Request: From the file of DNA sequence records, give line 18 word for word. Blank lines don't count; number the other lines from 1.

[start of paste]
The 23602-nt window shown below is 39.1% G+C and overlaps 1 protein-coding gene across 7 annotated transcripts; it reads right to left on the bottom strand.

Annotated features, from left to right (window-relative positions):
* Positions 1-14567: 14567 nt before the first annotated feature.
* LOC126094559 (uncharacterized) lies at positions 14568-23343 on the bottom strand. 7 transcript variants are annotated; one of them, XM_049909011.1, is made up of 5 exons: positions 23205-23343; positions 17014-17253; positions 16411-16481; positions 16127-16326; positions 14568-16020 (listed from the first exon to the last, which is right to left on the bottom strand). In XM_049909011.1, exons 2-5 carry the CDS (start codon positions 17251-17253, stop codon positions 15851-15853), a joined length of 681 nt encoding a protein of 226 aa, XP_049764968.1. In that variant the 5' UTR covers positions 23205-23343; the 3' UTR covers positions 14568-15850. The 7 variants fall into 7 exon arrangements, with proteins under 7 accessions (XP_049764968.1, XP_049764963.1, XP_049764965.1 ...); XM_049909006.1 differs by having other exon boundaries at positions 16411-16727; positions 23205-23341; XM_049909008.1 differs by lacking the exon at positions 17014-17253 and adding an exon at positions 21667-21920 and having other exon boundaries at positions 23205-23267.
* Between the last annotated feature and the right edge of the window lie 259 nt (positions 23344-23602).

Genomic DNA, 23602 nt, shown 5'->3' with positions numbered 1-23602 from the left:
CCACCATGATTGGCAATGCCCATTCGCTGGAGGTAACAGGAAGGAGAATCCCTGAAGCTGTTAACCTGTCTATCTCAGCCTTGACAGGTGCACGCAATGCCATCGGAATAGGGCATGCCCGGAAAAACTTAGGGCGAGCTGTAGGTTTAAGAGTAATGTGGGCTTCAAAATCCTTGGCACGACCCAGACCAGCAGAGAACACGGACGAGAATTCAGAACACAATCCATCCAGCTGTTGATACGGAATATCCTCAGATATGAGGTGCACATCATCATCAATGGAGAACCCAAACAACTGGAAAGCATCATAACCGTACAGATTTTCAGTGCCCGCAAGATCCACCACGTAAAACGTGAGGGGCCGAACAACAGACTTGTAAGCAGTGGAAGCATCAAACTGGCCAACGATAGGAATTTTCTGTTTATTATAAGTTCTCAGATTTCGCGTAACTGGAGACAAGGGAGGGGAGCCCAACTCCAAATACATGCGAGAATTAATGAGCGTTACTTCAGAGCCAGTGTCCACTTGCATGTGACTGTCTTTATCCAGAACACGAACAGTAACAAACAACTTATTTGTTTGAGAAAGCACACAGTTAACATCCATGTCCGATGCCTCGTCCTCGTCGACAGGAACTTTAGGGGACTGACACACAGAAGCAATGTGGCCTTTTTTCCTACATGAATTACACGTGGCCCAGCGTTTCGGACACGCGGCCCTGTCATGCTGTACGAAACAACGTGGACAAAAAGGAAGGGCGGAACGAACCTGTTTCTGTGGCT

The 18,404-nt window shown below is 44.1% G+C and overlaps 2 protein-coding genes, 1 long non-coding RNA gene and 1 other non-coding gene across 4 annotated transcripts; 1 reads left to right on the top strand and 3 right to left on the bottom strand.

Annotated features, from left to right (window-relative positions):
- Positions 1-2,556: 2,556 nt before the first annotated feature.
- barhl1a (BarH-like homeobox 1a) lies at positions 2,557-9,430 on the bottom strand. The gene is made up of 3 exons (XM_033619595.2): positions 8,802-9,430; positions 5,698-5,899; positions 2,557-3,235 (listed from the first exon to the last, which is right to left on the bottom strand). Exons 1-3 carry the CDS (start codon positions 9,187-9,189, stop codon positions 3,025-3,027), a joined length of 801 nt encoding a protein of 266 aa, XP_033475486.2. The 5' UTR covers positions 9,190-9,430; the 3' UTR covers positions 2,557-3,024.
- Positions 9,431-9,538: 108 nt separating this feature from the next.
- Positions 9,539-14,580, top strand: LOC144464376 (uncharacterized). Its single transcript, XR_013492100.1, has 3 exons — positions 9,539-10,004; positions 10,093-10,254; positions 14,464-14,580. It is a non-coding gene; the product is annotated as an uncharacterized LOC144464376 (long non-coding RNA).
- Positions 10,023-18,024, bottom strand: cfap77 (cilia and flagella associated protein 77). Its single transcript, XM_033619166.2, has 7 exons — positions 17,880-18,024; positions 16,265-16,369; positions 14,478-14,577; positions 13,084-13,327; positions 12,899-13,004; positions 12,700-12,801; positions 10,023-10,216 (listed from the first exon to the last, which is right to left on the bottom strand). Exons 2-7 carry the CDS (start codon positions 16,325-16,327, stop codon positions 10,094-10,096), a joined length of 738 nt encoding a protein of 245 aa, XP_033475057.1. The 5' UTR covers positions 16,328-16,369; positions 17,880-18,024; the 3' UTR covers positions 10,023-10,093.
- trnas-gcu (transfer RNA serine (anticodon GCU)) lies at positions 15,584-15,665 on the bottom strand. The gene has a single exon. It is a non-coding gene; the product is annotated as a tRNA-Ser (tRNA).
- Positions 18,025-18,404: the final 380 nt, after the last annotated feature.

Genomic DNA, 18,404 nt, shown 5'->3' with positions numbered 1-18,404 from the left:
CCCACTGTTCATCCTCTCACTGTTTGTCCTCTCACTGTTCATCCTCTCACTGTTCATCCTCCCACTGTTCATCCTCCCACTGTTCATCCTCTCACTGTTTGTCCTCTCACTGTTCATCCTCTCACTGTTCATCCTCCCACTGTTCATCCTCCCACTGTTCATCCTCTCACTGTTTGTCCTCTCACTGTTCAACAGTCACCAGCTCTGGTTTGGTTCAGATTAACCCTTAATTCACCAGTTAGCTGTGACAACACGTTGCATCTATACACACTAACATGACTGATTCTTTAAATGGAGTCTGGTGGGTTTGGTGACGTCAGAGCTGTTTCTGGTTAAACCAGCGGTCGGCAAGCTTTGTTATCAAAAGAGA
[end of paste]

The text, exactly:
CCCACTGTTCATCCTCTCACTGTTTGTCCTCTCACTGTTCATCCTCTCACTGTTCATCCTCCCACTGTTCATCCTCCCACTGTTCATCCTCTCACTGTTTGTCCTCTCACTGTTCATCCTCTCACTGTTCATCCTCCCACTGTTCATCCTCCCACTGTTCATCCTCTCACTGTTTGTCCTCTCACTGTTCAACAGTCACCAGCTCTGGTTTGGTTCAGATTAACCCTTAATTCACCAGTTAGCTGTGACAACACGTTGCATCTATACACACTAACATGACTGATTCTTTAAATGGAGTCTGGTGGGTTTGGTGACGTCAGAGCTGTTTCTGGTTAAACCAGCGGTCGGCAAGCTTTGTTATCAAAAGAGA